Archives for posts with tag: Yann Martel

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Yann Martel was surprised to open his mail one day and read a letter from a famous fan who enjoyed his novel Life of Pi. (For the record, at the end of the novel, the author asks readers whether they prefer his book with or without animals — a tiger named Richard Parker is one of the main characters.)

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(In case you can’t read the handwriting, here is the textMr. Martel, My daughter and I just finished reading LIFE OF PI together. Both of us agreed we prefer the story with animals. It is a lovely book — an elegant proof of God and the power of storytelling. Thank you. Barack Obama)

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I’m a huge fan of Life of Pi by Yann Martel — and am looking forward to the Thanksgiving release of the film version directed by Ang Lee.

On this blog, I try to avoid discussions of politics and religion because I feel these topics are polarizing and not really what this site is about (we talk about writing, art, and culture) — but, in its way, this post touches on both politics and religion.

So, without further preamble, here is a fan letter Yann Martel received from a reader who enjoyed Life of Pi. (For the record, at the end of the novel, Martel asks readers whether they prefer his book with or without animals — a tiger named Richard Parker is one of the main characters.)

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(In case you can’t read the handwriting, here is the text: Mr. Martel, My daughter and I just finished reading LIFE OF PI together. Both of us agreed we prefer the story with animals. It is a lovely book — an elegant proof of God and the power of storytelling. Thank you. Barack Obama)

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The Life of Pi, Chapter 78 (Excerpt)

by Yann Martel

…to be a castaway is to be caught up in grim and exhausting opposites.

When it is light, the openness of the sea is blinding and frightening.

When it is dark, the darkness is claustrophobic.

When it is day, you are hot and wish to be cool and dream of ice cream and pour sea water on yourself.

When it is night, you are cold and wish to be warm and dream of hot curries and wrap yourself in blankets.

When it is hot, you are parched and wish to be wet.

When it rains, you are nearly drowned and wish to be dry.

When there is food, there is too much of it and you must feast.

When there is none, there is truly none and you starve.

When the sea is flat and motionless, you wish it would stir.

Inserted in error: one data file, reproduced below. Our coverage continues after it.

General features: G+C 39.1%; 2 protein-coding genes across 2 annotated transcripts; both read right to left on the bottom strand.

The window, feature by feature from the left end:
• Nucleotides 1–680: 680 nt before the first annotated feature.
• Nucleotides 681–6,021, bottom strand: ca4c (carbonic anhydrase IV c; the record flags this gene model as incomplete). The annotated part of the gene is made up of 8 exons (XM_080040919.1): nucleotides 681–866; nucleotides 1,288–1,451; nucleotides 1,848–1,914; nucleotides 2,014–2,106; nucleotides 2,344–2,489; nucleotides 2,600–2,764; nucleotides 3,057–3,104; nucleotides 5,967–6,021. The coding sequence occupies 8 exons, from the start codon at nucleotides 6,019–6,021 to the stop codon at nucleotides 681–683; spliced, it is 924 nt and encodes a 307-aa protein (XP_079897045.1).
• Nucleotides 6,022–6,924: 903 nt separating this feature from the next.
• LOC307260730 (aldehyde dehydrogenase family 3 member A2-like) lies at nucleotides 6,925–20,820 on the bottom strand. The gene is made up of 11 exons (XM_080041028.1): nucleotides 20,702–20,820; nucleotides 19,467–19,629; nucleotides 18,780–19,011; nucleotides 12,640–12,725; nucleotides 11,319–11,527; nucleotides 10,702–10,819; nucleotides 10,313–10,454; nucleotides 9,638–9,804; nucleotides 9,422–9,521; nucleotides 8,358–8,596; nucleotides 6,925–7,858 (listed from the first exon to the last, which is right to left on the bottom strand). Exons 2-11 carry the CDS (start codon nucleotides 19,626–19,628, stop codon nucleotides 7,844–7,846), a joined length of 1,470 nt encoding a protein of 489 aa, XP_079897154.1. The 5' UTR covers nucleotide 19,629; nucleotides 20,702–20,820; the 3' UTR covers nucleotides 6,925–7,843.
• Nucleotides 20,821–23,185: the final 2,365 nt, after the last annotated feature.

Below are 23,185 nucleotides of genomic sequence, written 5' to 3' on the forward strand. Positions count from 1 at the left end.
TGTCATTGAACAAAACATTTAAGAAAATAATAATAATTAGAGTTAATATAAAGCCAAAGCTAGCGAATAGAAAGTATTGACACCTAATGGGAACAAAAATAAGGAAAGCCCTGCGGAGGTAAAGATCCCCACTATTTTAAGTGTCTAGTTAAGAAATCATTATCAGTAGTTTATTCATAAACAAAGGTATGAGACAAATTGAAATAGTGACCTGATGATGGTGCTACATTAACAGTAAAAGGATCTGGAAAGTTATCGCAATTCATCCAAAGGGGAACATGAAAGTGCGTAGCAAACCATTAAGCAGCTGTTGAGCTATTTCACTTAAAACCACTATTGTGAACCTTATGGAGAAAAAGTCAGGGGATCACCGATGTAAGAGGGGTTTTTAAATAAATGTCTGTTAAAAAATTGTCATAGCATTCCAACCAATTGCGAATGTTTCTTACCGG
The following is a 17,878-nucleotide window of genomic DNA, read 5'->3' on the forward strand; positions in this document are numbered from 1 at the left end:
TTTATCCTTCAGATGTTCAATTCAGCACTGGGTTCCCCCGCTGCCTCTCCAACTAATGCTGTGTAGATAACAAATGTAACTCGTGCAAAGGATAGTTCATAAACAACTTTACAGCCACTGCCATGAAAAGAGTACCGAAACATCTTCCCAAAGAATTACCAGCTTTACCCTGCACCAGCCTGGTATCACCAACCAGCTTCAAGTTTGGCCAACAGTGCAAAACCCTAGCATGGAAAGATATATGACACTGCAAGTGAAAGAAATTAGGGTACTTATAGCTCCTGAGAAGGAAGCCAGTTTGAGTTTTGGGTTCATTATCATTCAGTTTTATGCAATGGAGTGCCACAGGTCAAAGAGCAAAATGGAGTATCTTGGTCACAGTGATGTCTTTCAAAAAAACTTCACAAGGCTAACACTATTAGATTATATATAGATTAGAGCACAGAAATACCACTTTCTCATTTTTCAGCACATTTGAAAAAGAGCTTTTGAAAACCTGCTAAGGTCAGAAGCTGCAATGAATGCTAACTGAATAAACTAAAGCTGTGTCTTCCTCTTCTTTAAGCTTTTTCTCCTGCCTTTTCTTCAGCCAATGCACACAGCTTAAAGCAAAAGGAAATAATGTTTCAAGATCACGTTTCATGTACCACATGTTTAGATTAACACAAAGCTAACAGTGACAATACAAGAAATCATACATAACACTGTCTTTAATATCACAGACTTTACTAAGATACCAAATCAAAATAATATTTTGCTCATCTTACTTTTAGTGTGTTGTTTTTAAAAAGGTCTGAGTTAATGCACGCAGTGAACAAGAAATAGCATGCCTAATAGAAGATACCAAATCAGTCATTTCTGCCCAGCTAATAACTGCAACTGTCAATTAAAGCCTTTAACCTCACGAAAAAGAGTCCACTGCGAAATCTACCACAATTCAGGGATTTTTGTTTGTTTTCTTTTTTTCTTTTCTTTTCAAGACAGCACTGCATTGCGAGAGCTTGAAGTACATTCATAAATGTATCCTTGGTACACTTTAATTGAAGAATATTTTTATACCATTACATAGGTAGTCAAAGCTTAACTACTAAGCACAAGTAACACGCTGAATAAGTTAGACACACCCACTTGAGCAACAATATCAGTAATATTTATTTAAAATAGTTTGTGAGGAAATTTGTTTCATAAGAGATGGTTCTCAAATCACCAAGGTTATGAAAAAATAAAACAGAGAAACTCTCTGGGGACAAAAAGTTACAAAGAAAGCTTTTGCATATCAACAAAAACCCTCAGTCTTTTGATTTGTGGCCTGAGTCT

When it rises up and the circle that imprisons you is broken by the hills of water, you suffer that peculiarity of the high seas, suffocation in open spaces, and you wish the sea would be flat again.

PHOTO: David Nicol, ALL RIGHTS RESERVED

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The Life of Pi, Chapter 78 (Excerpt)

by Yann Martel

To be a castaway is to be a point perpetually at the centre of a circle…the geometry never changes. Your gaze is always a radius. The circumference is ever great. In fact, the circles multiply.

To be a castaway is to be caught in a harrowing ballet of circles. You are at the centre of one circle, while above you two opposing circles spin about.

The sun distresses you like a crowd, a noisy, invasive crowd that makes you cup your ears, that makes you close your eyes, that makes you want to hide.

The moon distresses you by silently reminding you of your solitude; you open your eyes wide to escape your loneliness.

When you look up, you sometimes wonder if at the centre of a solar storm, if in the middle of the Sea of Tranquility, there isn’t another one like you also looking up, also trapped by geometry, also struggling with fear, rage, madness, hopelessness, apathy.

Photo: Andrzej Szymański

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The Life of Pi, Chapter 78 (Excerpt)

by Yann Martel

There were many seas.

The sea roared like a tiger.

The sea whispered in your ear like a friend telling you secrets.

The sea clinked like small change in a pocket.

The sea thundered like avalanches.

The sea hissed like sandpaper working on wood.

The sea sounded like someone vomiting.

The sea was dead silent.

And in between the two, in between the sky and the sea, were all the winds.

And there were all the nights and all the moons.

Photo: Annie Smith, ALL RIGHTS RESERVED

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The Life of Pi, Chapter 78 (Excerpt)

by Yann Martel

There were many skies.

The sky was invaded by great white clouds, flat on the bottom but round and billowy on top.

The sky was completely cloudless, of a blue quite shattering to the senses.

The sky was a heavy, suffocating blanket of grey cloud, but without promise of rain.

The sky was thinly overcast.

The sky was dappled with small, white, fleecy clouds.

The sky was streaked with high, thin clouds that looked like a cotton ball stretched apart.

The sky was a featureless milky haze.

The sky was a density of dark and blustery rain clouds that passed by without delivering rain.

The sky was painted with a small number of flat clouds that looked like sandbars.

The sky was a mere block to allow a visual effect on the horizon: sunlight flooding the ocean, the vertical edges between light and shadow perfectly distinct.

The sky was a distant black curtain of falling rain.

The sky was many clouds at many levels, some thick and opaque, others looking like smoke.

The sky was black and spitting rain on my smiling face.

The sky was nothing but falling water, a ceaseless deluge that wrinkled and bloated my skin and froze me stiff.

Photo: Talshadar, ALL RIGHTS RESERVED